You have to be very careful when you pick up the dog’s stool. Do not allow the dog to run freely in the garden or elsewhere before it has relieved itself, as it helps to avoid spreading the infection. Wear gloves when handling the stool as it can infect humans. Get the stool in a plastic bag.

Limited Freedom!

  • Do not allow the dog to run around in free areas where it can spread the infection.
  • Walk with leash and harness.
  • Do not let other dogs enter your garden if you are affected by giardia.
  • Do not allow the dog to drink water from puddles or fountains.

Wash the coat!

Since giardia is excreted with the stool, cysts can easily settle in the coat. The dog can easily lick them in by regular grooming.

Wash the dog’s coat in chlorhexidine shampoo 4%. Particularly down by the bum where the stool can leave small traces. Wash the bum each time the dog has had its stools. Remember to wear gloves.

Cleaning and disinfection!

Keep an extremely good hygiene. Clean with soap and rinse well, so no stools are left if the dog has had diarrhea in the home.

You can use Virkon-S as a disinfectant in the home (can be purchased from several places online). Allow the area to dry completely for several days before using it again.

Wash and disinfect potentially contaminated items such as toys, water bowls, dog basket, floors, etc., as long as the dog has symptoms of disease.

Wash the blankets and quilts in hot water and then dry in the dryer at the highest temperature for 30 minutes.

Use a steam cleaner to clean the home thoroughly. Can be easily used for cleaning the car, carpets and other places where the dog is lying down.


As described, giardia can be a disease that is difficult to treat. Many factors are at stake for success.

It is often seen that, despite repeated treatments, the dog tends to have a poor stomach and the energy level is not top notch.

It is therefore important for the recovery to think all the way around.

Giardia affects the intestine. There is therefore a need to do everything to strengthen the dog’s digestion.

During the treatment, the dog must eat a sensitive diet, so the possibly damaged bowel is impacted as little as possible. The food should contain some good fibers that strengthen the digestion in the intestine. There are many commercially produced diets with extra fibers.

Alternatively, the food can be added to the product “Profibre” which is available from the vet.

WE would recommend giving the dog a dietary supplement with lactic acid bacteria during and after treatment. In this way the intestine is strengthened.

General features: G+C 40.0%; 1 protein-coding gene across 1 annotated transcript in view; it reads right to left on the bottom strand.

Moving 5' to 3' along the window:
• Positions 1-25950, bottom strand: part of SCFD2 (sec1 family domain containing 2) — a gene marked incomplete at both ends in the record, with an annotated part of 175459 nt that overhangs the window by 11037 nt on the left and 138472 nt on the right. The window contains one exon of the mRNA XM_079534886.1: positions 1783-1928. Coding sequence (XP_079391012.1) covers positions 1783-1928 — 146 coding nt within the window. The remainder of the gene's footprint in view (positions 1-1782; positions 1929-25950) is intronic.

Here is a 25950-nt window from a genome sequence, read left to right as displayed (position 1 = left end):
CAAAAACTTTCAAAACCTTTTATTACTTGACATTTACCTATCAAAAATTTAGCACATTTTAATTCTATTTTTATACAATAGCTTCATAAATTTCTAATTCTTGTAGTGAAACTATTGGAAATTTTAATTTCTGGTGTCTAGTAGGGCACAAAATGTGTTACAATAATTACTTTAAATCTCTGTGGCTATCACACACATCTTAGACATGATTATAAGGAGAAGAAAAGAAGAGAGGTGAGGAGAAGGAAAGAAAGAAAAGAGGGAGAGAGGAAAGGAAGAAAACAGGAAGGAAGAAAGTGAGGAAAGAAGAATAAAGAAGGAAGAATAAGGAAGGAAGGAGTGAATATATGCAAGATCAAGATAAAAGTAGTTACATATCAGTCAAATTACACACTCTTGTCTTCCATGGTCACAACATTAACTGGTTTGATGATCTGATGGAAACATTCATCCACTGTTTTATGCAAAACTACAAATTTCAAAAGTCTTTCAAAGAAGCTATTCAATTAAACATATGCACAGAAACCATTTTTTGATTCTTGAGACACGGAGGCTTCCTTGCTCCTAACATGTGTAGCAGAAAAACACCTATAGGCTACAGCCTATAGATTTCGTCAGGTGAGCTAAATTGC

If the dog has suffered from diarrhea for a long time, it is common that it is in deficiency of folic acid and vitamin B12. Both parts are absorbed from the intestinal wall.

The dog can advantageously be given a supplement with folic acid and vitamin B12, which is essential for many functions in the body. You can get a combination product that contains both at the vet.

The mechanisms behind the release of giardia cysts, as mentioned, are not fully established.

It is my experience that anything that can give “a plunge” in the immune system can be a trigger for the dog becoming ill. Stress is to the extent something that puts the immune system under pressure.

A dietary supplement with essential fatty acid can also be a good idea so that the immune system is controlled as much as possible.

Has your dog been diagnosed with giardia, and do you and your vet have trouble getting rid of it? Then it is a good idea to look at the dog’s everyday life and psyche. Is the dog stressed or is it thriving?

The word stress is  some times used incorrectly. In this context, I look at stress as a condition where there has been or is a continuous accumulation of stress hormones and chemicals in the body. It does, the dog’s nervous system is under pressure, so the body does not get rest and the opportunity to recover.

Review the dog’s everyday life. Think about maybe taking some shorter walks, not letting the dog get too “excited”, let it sniff some more and give it peace to rest and sleep. A little peace for us humans may need by all.

Health and psyche are connected. If we think all the way around it regarding the treatment of giardia, then we get the best result for the benefit of dog and owner!

By Veterinarian Lise Rovsing